Jack Stick resigned last week as top lawyer for the Texas Health and Human Services Commission.
Nine months before Jack Stick resigned as the top lawyer for the Texas Health and Human Services Commission amid concerns over a $110 million no-bid contract awarded on his watch, he urged the same vendor to contact a sister agency — the Texas Department of Family and Protective Services — for related work.
DFPS, which includes the mammoth Texas Child Protective Services agency, ultimately did sign a $452,000 no-bid contract with the company, 21 Century Technologies, Inc. for a pilot program to help it better track families investigated for child abuse. That contract was abruptly canceled by DFPS’ parent agency — HHSC —on Wednesday, one day after the Texas Tribune began asking about it.
"It’s a huge disappointment for us," Irene Williams, the company’s CEO told the Tribune. HHSC spokeswoman Stephanie Goodman said the contract was canceled because of concerns that it was made outside of a competitive bidding process.
Williams said she met with Stick about the possible contract in March, shortly after Stick was promoted from deputy inspector general to chief counsel at HHSC. The company already had a larger deal with HHSC to crunch massive amounts of data in an effort to ferret out Medicaid fraud.
Williams said she talked to Stick — and later Doug Wilson, HHSC’s inspector general — about her company’s idea: meshing Medicaid data with CPS records in search of overlapping information that would help child abuse caseworkers. Caseworkers could be better informed about a family’s history with law enforcement and doctors, and better locate where they were living.
Six months later, the DFPS signed a $452,000 contract for a pilot run of 21CT’s untested software designed to launch the program.
"DFPS has chosen to engage in a pilot with 21CT to evaluate the company’s Child Protection Analytic Solution (CPAS) during the course of a 6-month period," the purchase order signed on Sept. 22, stated. "CPAS is designed to deliver actionable situational awareness that enables child protection/welfare investigators and caseworks to make better-informed decisions about the safety and wellbeing of children."
How the DFPS contract came to be, and its short lifespan, mirrors that of the larger $110 million contract 21CT won to help HHSC screen for Medicaid fraud. Instead of an open bidding process, the company was awarded the work after passing through the general vetting process of the Department of Information Resources, an agency that complies lists of vendors approved for use by state agencies.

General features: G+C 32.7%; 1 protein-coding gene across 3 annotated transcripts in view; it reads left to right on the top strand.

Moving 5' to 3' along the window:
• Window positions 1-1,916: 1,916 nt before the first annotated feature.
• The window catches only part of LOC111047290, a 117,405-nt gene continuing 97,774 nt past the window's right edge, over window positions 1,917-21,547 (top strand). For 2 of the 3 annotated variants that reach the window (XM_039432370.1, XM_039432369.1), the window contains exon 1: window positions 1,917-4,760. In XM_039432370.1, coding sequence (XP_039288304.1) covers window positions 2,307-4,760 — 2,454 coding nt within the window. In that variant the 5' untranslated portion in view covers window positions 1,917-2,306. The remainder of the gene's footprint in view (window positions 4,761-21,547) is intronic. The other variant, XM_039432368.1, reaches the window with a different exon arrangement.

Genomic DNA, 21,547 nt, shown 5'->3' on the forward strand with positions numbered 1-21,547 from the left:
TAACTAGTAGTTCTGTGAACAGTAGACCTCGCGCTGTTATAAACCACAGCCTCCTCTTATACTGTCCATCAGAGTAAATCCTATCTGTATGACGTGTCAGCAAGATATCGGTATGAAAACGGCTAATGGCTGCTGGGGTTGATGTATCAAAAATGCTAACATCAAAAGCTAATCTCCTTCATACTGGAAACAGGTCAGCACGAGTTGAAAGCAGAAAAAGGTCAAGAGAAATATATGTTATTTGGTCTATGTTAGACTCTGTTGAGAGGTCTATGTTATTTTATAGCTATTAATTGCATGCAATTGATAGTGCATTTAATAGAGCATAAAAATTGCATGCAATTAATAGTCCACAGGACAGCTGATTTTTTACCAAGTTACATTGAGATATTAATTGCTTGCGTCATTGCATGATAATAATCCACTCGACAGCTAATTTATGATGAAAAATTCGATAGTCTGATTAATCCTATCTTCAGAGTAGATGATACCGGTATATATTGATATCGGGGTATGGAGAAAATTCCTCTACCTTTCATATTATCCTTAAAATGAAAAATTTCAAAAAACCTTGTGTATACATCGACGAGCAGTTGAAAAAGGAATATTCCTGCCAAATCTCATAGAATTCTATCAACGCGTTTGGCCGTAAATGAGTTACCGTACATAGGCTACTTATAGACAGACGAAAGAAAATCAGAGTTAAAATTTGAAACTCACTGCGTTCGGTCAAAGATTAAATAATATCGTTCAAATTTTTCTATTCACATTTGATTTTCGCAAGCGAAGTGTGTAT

Stick was also a common thread for both contracts. He resigned last Friday to HHSC Commissioner Kyle Janek. Questions about the March meeting with Williams were sent to him on Wednesday and he did not immediately respond. He remains at HHSC finishing projects.
Goodman explained that the DFPS child welfare tool, like the 21CT’s Medicaid fraud tool, both were placed on the DIR catalog and purchase orders – not contracts – were made for both.
"As [HHSC] Commissioner Janek looked at how we decided on the original contract, and raised concerns that the process was not transparent and fair to all vendors, then given the DFPS contract was also done without a competitive procurement on our part, he decided it was best to also cancel that one," Goodman said.
The cancellation of the DFPS contract does not mean there will not be a competitive bidding process later, she said, "but we want to make sure that any company that could do that work that has the chance to bid for it."
Questions about 21CT and Stick’s involvement in its selection for an earlier contract were the subject of several Austin American-Statesman stories this fall and last Friday. That same day, HHSC announced it would not be extending the Medicaid data-mining contract, which would have meant another $90 million beyond the $20 million already paid to 21CT.
HHSC said it would be offering the work up for competitive bid, something Williams said she looks forward to.
State Sen. Judith Zaffirini, D-Laredo, said she has been watching the situation with 21CT closely, and believes state contracting needs more monitoring, transparency and training for state employees with contracting duties
“What we were trying to ensure is close monitoring at every stage of the process, beginning with the drafting of the documents and the solicitation and negotiation and management,” Zaffirini said.
“The fact of the matter is our state agencies and our higher ed institution manage thousands of contracts, and they have a value cumulatively of more than $100 billion."
Zaffirini said while there normally is not a lot of interest in contracting legislation from other lawmakers, she hopes the controversy surrounding the 21CT contract will spark interest.
"It’s difficult to understand how this could happen in this day and age,” Zaffirini said. “The process that was followed was legal — I don’t know of any law that was broken. But it just doesn’t pass the transparency test."